New CDA report addresses need for action on diabetes issues
The number of Canadians living with diabetes continues to grow. A new report from the Canadian Diabetes Association (CDA) notes that currently an estimated 179,000 Newfoundland and Labrador residents, or 33 per cent of the provincial population, are living with diabetes or prediabetes. The province has the highest prevalence of diabetes among all jurisdictions in Canada. Risk factors such as the rapidly aging population; high rates of overweight and obesity in adults and youth; lack of physical activity and a healthy diet; and heavy use of tobacco among those in Newfoundland and Labrador will continue to drive type 2 diabetes prevalence in the province.
“Newfoundland and Labrador has the highest rate of diabetes in Canada and is reaching epidemic proportions,” says Jake Reid, director of government relations for the CDA. “This new report highlights the seriousness of this disease in the province and the need for government to focus on creating a provincial diabetes strategy. This is something that has been called for since the Auditor General’s report in 2011, but has yet to be delivered.”
The CDA’s 2016 Report on Diabetes in Newfoundland and Labrador looks at the latest data on the disease in the province, as well as sharing the stories of three people in the province who are affected by diabetes. In addition, the report outlines major areas of support needed to help those living with diabetes in Newfoundland and Labrador:
· Develop a diabetes registry or database to track diabetes related statistics and ensure up-to-date and evidence-based decision making for diabetes initiatives
· Better coordination of diabetes care at the provincial level, delivered using a model that focuses on inter-professional team care
· Better access to diabetes medications, devices and supplies, including expanded coverage for insulin pumps, pump supplies and blood glucose test strips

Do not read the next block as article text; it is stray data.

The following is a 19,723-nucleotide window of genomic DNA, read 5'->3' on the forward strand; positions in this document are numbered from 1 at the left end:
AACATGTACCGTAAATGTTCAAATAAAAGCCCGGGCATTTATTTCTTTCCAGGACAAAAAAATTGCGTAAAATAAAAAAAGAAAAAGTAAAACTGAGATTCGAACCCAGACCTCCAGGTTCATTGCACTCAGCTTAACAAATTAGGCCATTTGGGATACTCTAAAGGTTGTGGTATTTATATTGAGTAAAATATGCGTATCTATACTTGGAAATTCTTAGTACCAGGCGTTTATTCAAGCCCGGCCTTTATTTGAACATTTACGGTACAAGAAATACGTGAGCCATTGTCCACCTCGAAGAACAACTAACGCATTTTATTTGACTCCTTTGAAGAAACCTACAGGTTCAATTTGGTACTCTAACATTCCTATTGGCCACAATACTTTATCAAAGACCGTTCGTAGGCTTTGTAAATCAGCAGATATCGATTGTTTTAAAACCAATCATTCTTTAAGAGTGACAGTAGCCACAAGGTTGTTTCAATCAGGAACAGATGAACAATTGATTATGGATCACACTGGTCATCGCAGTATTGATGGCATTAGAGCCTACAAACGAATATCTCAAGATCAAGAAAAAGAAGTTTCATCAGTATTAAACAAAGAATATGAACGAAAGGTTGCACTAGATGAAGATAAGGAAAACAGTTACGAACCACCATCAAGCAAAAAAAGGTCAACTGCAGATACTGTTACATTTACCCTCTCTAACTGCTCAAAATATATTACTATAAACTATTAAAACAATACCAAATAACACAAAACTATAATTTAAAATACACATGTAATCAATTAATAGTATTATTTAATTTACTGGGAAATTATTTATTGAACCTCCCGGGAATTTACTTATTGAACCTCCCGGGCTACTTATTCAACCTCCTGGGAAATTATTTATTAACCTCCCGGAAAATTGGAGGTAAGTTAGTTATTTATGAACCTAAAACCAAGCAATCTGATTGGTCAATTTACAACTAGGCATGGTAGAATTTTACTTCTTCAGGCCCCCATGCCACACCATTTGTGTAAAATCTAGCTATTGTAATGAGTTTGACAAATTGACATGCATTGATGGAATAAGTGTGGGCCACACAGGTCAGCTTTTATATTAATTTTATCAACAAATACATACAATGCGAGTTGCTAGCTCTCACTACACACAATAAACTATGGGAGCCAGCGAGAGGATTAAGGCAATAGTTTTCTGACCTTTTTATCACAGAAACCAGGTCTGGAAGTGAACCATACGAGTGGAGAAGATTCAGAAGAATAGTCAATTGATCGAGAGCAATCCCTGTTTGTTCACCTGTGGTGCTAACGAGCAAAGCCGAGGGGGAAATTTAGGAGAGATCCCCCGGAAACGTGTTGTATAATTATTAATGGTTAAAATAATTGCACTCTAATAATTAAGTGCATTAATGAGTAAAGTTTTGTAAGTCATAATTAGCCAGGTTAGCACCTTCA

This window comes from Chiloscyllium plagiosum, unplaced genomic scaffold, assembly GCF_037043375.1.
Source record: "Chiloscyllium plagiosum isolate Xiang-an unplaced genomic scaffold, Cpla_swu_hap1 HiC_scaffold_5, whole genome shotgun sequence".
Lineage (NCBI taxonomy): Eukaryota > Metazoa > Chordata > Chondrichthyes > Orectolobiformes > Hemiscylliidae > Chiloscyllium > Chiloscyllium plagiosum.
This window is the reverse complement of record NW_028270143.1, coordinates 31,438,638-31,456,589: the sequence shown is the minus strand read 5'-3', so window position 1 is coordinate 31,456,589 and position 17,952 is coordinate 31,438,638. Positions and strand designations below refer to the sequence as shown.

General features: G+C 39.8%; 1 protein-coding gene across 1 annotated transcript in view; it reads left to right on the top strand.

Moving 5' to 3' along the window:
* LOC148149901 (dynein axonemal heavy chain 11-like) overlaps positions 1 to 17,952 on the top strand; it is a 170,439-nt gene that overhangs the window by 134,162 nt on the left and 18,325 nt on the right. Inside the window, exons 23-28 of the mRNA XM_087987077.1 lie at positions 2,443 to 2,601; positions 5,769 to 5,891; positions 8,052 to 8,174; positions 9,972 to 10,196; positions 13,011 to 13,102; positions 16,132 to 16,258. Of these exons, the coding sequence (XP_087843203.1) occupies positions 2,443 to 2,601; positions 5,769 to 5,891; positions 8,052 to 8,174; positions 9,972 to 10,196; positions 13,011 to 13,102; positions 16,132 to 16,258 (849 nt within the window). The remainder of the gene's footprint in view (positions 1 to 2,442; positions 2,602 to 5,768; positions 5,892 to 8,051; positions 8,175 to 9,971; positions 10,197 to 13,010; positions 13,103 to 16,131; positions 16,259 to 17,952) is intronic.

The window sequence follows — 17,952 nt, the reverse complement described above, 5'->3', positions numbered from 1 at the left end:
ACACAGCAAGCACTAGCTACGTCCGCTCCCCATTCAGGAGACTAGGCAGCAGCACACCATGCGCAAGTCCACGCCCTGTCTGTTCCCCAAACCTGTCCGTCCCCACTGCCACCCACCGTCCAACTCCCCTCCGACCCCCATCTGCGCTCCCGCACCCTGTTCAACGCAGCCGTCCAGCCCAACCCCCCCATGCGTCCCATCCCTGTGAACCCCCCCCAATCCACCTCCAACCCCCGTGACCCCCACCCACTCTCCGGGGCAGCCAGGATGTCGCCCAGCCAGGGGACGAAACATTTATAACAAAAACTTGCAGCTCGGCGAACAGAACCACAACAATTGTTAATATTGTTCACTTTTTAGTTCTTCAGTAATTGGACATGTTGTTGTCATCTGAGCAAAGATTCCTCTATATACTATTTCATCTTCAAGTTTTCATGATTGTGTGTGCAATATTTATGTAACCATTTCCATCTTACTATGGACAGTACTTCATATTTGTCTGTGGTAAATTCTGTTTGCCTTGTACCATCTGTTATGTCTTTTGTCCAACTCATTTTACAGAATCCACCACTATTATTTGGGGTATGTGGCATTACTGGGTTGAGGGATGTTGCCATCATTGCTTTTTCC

· Increased support for self-management of diabetes through enhanced commitment to fund public awareness campaigns and educations programs that promote lifestyle modification
· Wellness programs to support diabetes prevention through sustained and increased funding commitments
“The Canadian Diabetes Association is working hard to support the health of Canadians through education, research, advocacy, improved treatments, and prevention by collaborating with all stakeholders in the diabetes community,” says Reid. “I am hopeful this new report will be used by the Government of Newfoundland and Labrador as they move to deliver on their election campaign promise of implementing a new diabetes prevention and management program.”
Diabetes is a chronic disease in which the body either cannot produce insulin or cannot properly use the insulin it produces. This leads to high levels of blood glucose (sugar), which over time can result in serious complications. In prediabetes, a person’s blood sugar levels are higher than normal, but not yet high enough to be diagnosed as type 2 diabetes. Nearly half of those with prediabetes will develop type 2 diabetes. For people with diabetes, keeping healthy requires a balance of nutrition and physical activity along with medication if prescribed and monitoring of blood sugar levels. Lifestyle is a risk factor for type 2 diabetes but family history, ethnic background, socioeconomic status, and environment also play a significant part.
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Region: Atlantic (PE, NB, NS, NL)